Neris Veran was waiting as Tia climbed the goat path up to his cave overlooking the pirate settlement of Mil. His eyes were bright and he was unnaturally alert, a sure sign he'd recently taken another dose of poppy-dust. He must have been waiting for her since he spied her crossing the bay. It was raining, but it didn't seem to bother the madman. His thin shirt was soaked, his ragged, unkempt hair plastered to his head.
"Where's Dirk?" he asked as soon as she stepped onto the rocky ledge.
"Can't we go inside, Neris?"
"Where's Dirk?" he repeated stubbornly. "And why is everybody suddenly back in Mil?"
Tia glanced over her shoulder through the rain at the ships anchored below them. It was an unusual sight, all the pirate ships in port at the same time. She hadn't thought Neris would realize it, though.
"Let's go inside, Neris," she insisted. "I'm not going to stand out here in the rain being interrogated by you."
"It's only water," Neris said, turning his face upward. He let the rain fall on his closed eyes for a few moments, and then he looked back at Tia and grinned. "You're always complaining I don't wash often enough."
"Come on, Neris," she urged. "You'll catch your death if you stay out here."
"How do you know?"
Tia hurried across the ledge. He turned to watch her sheltering in the entrance of the cave, looking quite irritated. "You row across here in a downpour and that's perfectly all right for you, but if I stand in it, I'm being foolish! Suppose I want to catch my death? Suppose I'm too cowardly to take my own life so I'm standing here in the rain, tempting fate, daring her to take me?"
Tia sighed impatiently. There was no reasoning with him when he started asking questions like that.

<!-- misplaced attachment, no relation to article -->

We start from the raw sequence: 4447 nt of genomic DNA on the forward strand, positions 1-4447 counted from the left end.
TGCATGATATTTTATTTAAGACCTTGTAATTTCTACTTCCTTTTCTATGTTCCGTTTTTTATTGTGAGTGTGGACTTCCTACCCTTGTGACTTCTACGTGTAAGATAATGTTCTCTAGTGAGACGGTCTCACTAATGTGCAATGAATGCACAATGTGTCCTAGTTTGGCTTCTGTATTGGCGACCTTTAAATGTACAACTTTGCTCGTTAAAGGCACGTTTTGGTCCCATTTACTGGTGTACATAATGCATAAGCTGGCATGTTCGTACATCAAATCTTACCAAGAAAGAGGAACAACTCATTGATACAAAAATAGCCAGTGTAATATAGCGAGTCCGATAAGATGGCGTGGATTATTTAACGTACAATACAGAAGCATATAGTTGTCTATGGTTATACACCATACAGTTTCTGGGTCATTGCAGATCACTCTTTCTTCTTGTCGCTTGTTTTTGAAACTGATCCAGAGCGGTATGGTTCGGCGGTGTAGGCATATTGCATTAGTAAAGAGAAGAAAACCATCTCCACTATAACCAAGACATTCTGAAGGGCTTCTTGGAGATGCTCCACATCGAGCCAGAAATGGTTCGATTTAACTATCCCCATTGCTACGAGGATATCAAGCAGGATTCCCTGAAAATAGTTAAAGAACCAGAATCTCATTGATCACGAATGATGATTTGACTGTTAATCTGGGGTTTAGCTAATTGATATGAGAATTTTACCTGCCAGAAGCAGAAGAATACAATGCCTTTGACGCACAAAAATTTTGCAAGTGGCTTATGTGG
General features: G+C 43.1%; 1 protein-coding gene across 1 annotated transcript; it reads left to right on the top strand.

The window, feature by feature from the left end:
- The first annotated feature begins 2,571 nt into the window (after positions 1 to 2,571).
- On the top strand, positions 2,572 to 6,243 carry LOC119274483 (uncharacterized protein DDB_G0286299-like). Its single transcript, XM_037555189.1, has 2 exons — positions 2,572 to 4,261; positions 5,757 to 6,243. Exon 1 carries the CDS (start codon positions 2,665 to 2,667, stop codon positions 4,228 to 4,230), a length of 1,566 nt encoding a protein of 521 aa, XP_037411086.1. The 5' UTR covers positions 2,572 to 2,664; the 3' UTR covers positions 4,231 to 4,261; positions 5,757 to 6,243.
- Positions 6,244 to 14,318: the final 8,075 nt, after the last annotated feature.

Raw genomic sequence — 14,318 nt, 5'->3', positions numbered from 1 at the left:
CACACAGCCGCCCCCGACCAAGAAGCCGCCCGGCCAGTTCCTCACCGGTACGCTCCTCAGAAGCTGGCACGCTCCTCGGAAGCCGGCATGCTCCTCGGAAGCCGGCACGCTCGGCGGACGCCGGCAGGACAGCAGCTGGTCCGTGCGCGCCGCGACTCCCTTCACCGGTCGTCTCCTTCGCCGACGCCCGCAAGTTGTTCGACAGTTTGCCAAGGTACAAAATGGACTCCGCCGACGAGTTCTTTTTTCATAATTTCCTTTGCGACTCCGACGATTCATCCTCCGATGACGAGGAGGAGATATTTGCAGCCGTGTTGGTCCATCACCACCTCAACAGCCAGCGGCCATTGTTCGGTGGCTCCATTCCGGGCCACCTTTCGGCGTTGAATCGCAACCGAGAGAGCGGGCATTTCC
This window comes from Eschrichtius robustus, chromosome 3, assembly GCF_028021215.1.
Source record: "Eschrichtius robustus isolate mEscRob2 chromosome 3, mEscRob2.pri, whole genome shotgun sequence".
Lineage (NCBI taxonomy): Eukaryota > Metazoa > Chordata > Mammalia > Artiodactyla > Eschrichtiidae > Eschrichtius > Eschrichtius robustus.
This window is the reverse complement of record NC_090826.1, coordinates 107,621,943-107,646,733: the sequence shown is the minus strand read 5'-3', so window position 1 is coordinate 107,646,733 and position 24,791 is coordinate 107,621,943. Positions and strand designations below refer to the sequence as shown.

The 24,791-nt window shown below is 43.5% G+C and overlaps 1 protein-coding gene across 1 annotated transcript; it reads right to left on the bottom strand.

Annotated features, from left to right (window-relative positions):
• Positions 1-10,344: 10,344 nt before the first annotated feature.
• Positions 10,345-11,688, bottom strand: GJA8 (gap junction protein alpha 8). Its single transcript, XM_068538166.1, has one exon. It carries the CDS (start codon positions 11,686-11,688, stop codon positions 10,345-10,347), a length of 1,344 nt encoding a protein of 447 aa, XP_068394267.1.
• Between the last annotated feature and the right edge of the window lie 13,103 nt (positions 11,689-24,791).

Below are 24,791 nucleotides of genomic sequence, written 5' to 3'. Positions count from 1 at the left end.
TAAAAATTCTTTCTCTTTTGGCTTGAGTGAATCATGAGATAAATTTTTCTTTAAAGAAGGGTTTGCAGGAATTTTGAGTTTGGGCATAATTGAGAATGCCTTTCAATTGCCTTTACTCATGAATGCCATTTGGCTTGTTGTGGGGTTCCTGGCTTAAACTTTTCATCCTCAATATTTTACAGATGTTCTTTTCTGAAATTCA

"Did you want to hear about Dirk or not?" she called to him over the steady patter of raindrops, hoping that would entice him to come in out of the rain. She didn't wait for his answer. Instead, shivering a little in her wet clothes, Tia hurried over to the small fire in the cave and began to coax it back to life.
"So where is Dirk?" Neris asked her again as he stepped into the cave, shaking his head like a dog, showering everything within reach with a fine spray of raindrops.
"In Avacas," Tia replied shortly as she tended the fire. "He's joined the Shadowdancers."
Neris didn't reply.
Tia turned to look at him. "Did you hear what I said? Dirk Provin has betrayed us. He's joined Belagren and Antonov. He made a deal with the High Priestess, handed me over to them as part of it, Neris, just to save his own stupid neck."
Neris nodded, walked to the bed and sat down, oblivious to the fact that he was soaking the bed with his wet clothes.
"He betrayed me without so much as a flicker of remorse, Neris."
Her father's expression was thoughtful, rather than upset. He was taking the news far better than she anticipated. Where was the rage? The feelings of grief and torment over Dirk's unconscionable betrayal? Tia had felt little else since Omaxin, when she'd heard Dirk inform the High Priestess Belagren that he was ready and willing to join her.
"Aren't you going to say something?"
"I'd like some tea."
"I meant about Dirk."
"I know. But I'd still like some tea. What did you do?"
"When he betrayed me? I shot him."
"Well, you never did have much of a sense of humor."
"Neris! This is nothing to joke about! He sent a message to Reithan. He told him he was going to tell Antonov the route through the delta."
"That would be logical."
"Logical! Are you--" Tia was going to ask: Are you crazy? As her father's insanity was a well established fact, it seemed a rather pointless question. "Neris, are you listening to me? Don't you understand what he's done?"
"Better than you, probably."
"Dirk Provin has betrayed us. He handed your only daughter over to the High Priestess to be tortured and killed. I thought you'd be upset."
"I'm a little surprised," Neris conceded. "But why would I be upset? Anyway, as you obviously haven't been tortured and killed, why should I waste time worrying that you might have been?"
Tia cursed under her breath as she moved the kettle over the fire. "I don't know, Neris. Why would I think you might be upset? Perhaps because, thanks to Dirk Provin, we're all likely to be dead in six weeks?"
"Is that supposed to frighten me? I've been trying to work up the courage to kill myself for more than twenty years, Tia."
"And that's all you can say?"
"What else did you want me to say? I'd actually like to say 'I told you so,' but I didn't, so there wouldn't be much point, would there? Or I could say 'Naughty Dirk,' but you've undoubtedly called him far worse. Or I could say . . ."
"Just forget it, Neris."